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22 April 2008

Taxing the poor

Edinburgh Evening News, 22 April 2008

I was in the Chamber of the House of Commons last year when Gordon Brown delivered his final budget speech as Chancellor. In a piece of pure political theatre, he waited until the last moment to announce triumphantly that he was cutting the basic rate of income tax by two pence.

It was supposed to be a political master stoke, a closely guarded tax give-away designed to boost his popularity and propel him towards the top job. I remember Labour MPs at the time cheering wildly as their man appeared to have pulled a political rabbit out of the hat.

Perhaps a few more of them should have stayed in the Chamber that day to hear my colleague Vince Cable, the Liberal Democrat Treasury spokesman point out that the plan to abolish the 10p starting rate to fund the income tax cut amounted to “asking the poor to subsidise the rich”. Back then it was an argument that few wanted to hear – today is a row that threatens to engulf the Government.

The Media is billing the dispute as a Labour Party squabble which threatens Brown’s job with both he and the Chancellor rightly taking political flak for their decisions. However, in reality those worst hit by the whole affair will not be the politicians, but rather some of the poorest and hardest working people in society. While the Prime Minister may see his poll ratings slump, for some of the lowest earners, it will be their wallets that will feel the pinch.

The Institute for Fiscal Studies has warned that 5.3m households will be worse off as a result of the changes with childless couples, young workers and people who have retired early among those affected. During the last two weeks while parliament has been on its Easter break I have spent the time in my own constituency, knocking on doors and attending community meetings and events. It is clear from listening to local people that there is a genuine concern over the impact of the abolition of the 10p rate. The question that is raised again and again is why a Labour government is introducing tax changes that will hit hardest those who can least afford it.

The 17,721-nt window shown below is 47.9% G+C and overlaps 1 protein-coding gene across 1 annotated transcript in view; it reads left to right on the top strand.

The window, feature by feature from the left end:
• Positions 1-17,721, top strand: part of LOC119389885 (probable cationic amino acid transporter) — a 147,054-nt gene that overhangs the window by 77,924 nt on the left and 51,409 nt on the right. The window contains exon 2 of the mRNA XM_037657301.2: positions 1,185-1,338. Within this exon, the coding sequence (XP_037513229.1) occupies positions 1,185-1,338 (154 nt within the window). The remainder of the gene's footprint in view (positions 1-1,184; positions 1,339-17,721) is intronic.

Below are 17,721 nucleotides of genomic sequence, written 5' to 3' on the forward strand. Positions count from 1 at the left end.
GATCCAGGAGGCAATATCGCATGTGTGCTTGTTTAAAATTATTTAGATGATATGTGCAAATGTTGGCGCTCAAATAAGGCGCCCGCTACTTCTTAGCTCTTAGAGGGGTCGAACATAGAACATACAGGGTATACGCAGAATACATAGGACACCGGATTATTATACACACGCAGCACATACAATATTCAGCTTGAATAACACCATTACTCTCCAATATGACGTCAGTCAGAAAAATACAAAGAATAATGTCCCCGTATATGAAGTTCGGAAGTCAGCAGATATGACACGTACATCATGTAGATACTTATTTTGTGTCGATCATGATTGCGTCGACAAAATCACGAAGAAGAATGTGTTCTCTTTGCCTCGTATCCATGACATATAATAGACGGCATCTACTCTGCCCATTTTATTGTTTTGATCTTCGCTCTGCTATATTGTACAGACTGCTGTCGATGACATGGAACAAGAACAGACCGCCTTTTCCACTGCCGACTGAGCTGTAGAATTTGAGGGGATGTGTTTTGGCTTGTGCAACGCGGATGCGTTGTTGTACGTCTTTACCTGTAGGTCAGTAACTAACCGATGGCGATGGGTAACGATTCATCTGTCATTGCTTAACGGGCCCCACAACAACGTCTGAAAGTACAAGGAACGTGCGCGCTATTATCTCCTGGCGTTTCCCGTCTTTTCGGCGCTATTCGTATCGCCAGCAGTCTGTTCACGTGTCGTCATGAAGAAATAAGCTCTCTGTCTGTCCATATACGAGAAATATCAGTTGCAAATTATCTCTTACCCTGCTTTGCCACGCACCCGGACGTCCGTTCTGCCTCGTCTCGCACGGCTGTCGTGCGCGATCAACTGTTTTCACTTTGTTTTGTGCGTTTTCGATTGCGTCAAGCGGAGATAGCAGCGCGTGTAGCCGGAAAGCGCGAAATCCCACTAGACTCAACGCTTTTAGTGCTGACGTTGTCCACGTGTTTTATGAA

Last weekend, the Chancellor came as close as he could to admitting that the Government had made a mistake when he said that he could not rewrite the budget. However, let us make no mistake – the Government have had over a year to act and have failed to do so. Alistair Darling could have taken action help those hardest hit in his first budget as Chancellor just months ago, but he failed to stand up to the Prime Minister when it mattered.

Next Monday, parliament will have to decide if will back the Prime Ministers plans, or if it will instead support an amendment to compensate those who have lost out as a result of the tax changes. Like many MPs I was first motivated to get involved in politics out of a desire to help the least privileged in society and so I will be voting for the amendment. Labour MPs of conviction will now have to decide whether to prop up an increasingly shaky Prime Minister or to vote in line with their principles.

When Gordon Brown became Prime Minister, many people across the country hoped this would mark a shift in approach towards a fairer more redistributive society. Brown was after all a politician who had built his reputation around the twin pillars of economic prudence and concern for helping the poor. In the light of the 10p tax rate debacle, at least one of these pillars is crumbling. Either it is an economic gaffe which calls into question the basic competence of this Government, or it underlines again that the days when Labour could be trusted to stand up for the poorest in society are long gone.

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This website was established while I was a Member of Parliament. The site content is being kept online as a source of information, but all forms / email have been disabled.